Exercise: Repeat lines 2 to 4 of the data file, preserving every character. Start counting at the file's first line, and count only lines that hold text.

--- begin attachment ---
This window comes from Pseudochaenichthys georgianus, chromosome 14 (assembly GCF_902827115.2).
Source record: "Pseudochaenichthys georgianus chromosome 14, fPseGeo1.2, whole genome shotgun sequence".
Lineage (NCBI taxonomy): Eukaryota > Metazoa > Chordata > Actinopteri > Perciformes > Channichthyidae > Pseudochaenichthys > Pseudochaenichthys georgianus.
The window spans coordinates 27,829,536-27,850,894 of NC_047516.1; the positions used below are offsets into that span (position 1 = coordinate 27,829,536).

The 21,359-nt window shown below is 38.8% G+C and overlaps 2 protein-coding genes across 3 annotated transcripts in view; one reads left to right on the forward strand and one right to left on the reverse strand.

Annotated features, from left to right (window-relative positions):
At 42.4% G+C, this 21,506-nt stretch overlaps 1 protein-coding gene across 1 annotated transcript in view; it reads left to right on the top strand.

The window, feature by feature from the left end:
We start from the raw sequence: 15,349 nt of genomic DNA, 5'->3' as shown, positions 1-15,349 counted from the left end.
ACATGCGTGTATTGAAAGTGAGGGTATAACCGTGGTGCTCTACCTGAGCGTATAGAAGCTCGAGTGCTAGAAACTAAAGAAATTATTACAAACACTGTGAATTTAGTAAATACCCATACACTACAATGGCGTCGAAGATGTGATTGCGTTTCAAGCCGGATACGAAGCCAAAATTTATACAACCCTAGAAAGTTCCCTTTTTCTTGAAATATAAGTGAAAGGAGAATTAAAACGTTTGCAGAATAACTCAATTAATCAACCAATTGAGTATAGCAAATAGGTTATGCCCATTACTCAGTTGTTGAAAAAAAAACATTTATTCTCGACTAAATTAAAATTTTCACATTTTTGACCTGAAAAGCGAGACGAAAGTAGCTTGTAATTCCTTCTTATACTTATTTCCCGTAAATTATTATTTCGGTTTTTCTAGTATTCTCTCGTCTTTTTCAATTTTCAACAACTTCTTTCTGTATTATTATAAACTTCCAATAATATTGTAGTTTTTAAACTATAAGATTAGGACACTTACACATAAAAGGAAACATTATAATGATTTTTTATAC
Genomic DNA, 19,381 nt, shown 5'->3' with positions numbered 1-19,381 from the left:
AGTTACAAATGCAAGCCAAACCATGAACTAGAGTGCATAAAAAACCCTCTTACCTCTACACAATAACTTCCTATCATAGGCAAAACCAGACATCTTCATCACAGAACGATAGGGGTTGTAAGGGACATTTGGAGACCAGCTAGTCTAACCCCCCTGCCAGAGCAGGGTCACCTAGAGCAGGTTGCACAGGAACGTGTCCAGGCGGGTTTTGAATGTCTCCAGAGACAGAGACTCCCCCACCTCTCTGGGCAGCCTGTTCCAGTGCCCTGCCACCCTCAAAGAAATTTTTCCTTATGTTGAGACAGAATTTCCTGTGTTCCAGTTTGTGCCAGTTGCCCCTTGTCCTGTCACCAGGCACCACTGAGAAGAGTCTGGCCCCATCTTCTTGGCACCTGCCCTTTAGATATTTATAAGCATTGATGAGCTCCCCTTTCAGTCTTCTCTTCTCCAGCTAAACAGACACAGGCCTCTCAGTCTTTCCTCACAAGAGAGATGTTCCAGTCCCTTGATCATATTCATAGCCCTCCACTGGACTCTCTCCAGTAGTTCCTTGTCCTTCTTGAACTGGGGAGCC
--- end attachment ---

Source record: "Pseudochaenichthys georgianus chromosome 14, fPseGeo1.2, whole genome shotgun sequence".
Lineage (NCBI taxonomy): Eukaryota > Metazoa > Chordata > Actinopteri > Perciformes > Channichthyidae > Pseudochaenichthys > Pseudochaenichthys georgianus.
The window spans coordinates 27,829,536-27,850,894 of NC_047516.1; the positions used below are offsets into that span (position 1 = coordinate 27,829,536).